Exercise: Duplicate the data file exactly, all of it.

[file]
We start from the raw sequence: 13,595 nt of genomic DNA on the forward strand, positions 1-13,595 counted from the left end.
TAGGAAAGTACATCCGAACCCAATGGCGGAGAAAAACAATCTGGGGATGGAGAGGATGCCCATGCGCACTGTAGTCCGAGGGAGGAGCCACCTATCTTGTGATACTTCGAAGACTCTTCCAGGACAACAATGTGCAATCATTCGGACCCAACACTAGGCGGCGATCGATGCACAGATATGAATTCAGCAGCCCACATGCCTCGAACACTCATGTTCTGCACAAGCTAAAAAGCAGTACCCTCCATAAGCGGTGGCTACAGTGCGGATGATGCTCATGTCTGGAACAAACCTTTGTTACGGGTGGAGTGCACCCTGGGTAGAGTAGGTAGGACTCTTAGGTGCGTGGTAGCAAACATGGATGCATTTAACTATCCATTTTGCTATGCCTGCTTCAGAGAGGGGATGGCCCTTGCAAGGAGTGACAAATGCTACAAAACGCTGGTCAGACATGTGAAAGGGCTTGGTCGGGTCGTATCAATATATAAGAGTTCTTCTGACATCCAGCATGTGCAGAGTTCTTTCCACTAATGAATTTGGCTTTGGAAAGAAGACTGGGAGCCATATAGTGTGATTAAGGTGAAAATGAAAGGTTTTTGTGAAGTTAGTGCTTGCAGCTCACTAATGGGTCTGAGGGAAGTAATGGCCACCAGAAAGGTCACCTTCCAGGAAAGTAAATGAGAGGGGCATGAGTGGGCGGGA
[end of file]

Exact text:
We start from the raw sequence: 13,595 nt of genomic DNA on the forward strand, positions 1-13,595 counted from the left end.
TAGGAAAGTACATCCGAACCCAATGGCGGAGAAAAACAATCTGGGGATGGAGAGGATGCCCATGCGCACTGTAGTCCGAGGGAGGAGCCACCTATCTTGTGATACTTCGAAGACTCTTCCAGGACAACAATGTGCAATCATTCGGACCCAACACTAGGCGGCGATCGATGCACAGATATGAATTCAGCAGCCCACATGCCTCGAACACTCATGTTCTGCACAAGCTAAAAAGCAGTACCCTCCATAAGCGGTGGCTACAGTGCGGATGATGCTCATGTCTGGAACAAACCTTTGTTACGGGTGGAGTGCACCCTGGGTAGAGTAGGTAGGACTCTTAGGTGCGTGGTAGCAAACATGGATGCATTTAACTATCCATTTTGCTATGCCTGCTTCAGAGAGGGGATGGCCCTTGCAAGGAGTGACAAATGCTACAAAACGCTGGTCAGACATGTGAAAGGGCTTGGTCGGGTCGTATCAATATATAAGAGTTCTTCTGACATCCAGCATGTGCAGAGTTCTTTCCACTAATGAATTTGGCTTTGGAAAGAAGACTGGGAGCCATATAGTGTGATTAAGGTGAAAATGAAAGGTTTTTGTGAAGTTAGTGCTTGCAGCTCACTAATGGGTCTGAGGGAAGTAATGGCCACCAGAAAGGTCACCTTCCAGGAAAGTAAATGAGAGGGGCATGAGTGGGCGGGA